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shameless pleading

Grog

It’s all in the weave.

Dear Word Detective:  When making concrete, one adds aggregate to create a stronger final product. Similarly, “grog” is added to clay to strengthen it. “Grog” is fired clay that’s been crushed into a powder. When added to clay, the resulting matrix is stronger than pure clay alone.    This meaning of “grog” is found all over the place, but I am unable to find any info on its derivation/etymology and am hoping you can help. So why is “grog” called “grog”? — Tom.

That’s a very interesting question, although that is not always a good thing. In many cases, I’ve found that the more interesting a question is, the harder it is to find an answer. In this case, I had begun to despair of coming up with a plausible answer, when I had one of those all-too-rare Eureka! moments when the fog lifted and I knew I had the probable answer. I had been presuming that the connection between “grog” the drink and “grog” in pottery-making, if it existed at all, was very tenuous. But it’s actually quite solid, if a bit roundabout.

We use “grog” today as a colloquial (usually jocular) term for any strong alcoholic drink (“The man was always on the grog, ‘n your Dad gave them the sack.” 1955), but “grog” began as the name for a very specific beverage. In 1740 Admiral Edward Vernon of the Royal Navy came to believe that the daily rum ration (of one-half pint) served to sailors was having a deleterious effect on his men. He issued an order that from that day forward each day’s rum ration was to be diluted with a quart of water (presumably to blunt the effect of the rum). The sailors under his command were, predictably, less than thrilled, especially because the drinking water aboard ship was famously foul. Vernon’s mixture must have seemed a waste of good rum.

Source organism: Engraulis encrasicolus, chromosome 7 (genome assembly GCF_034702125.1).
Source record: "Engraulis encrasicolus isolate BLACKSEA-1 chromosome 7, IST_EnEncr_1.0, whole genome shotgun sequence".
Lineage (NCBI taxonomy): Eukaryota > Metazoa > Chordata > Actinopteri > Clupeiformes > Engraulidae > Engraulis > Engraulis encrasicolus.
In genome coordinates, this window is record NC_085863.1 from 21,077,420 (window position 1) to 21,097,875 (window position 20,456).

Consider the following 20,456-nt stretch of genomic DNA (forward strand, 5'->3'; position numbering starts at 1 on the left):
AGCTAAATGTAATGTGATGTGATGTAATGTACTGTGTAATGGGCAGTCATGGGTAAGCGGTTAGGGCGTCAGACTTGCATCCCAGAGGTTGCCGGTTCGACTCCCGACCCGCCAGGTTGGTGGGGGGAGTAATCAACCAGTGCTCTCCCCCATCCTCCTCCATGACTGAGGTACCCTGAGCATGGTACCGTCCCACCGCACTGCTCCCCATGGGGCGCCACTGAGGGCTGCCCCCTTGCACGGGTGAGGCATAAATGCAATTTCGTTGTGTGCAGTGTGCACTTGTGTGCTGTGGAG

Vernon’s sailors had, not surprisingly, already come up with a nickname for their commander, which was “Old Grog,” referring to the distinctive heavy “grogram” coat he wore on deck in heavy weather. (“Grogram” is a thick fabric made from wool combined with silk or mohair and often stiffened with gum.) So it made sense to call Vernon’s diluted mixture of rum and water “grog.” The term “grog” eventually percolated from Royal Navy slang into general usage, broadened to mean any alcoholic drink, and eventually gave us the adjective “groggy” to describe the state of being fuzzy-minded as if from drinking.

“Grog” as a term for fired and pulverized clay added to pottery to strengthen it has no direct connection to “grog” the drink. It does, however, have an apparent connection to Admiral Vernon’s “grogram” coat. The root of “grogram” is the French “gros grain,” meaning “coarse or large grain,” referring to the “pebbled” texture of the thick cloth. The hard particles of “grog” added to pottery clay strengthen the finished product and can, depending on the mixture, give the surface a slightly gritty texture that resists cracking. (Wikipedia claims that this effect in pottery and sculpture is called “tooth” and that the “grog” also speeds drying of the clay.) I’d be willing to bet that the coarse texture — “gros grain” — of the pottery “grog” accounts for the origin of the term.

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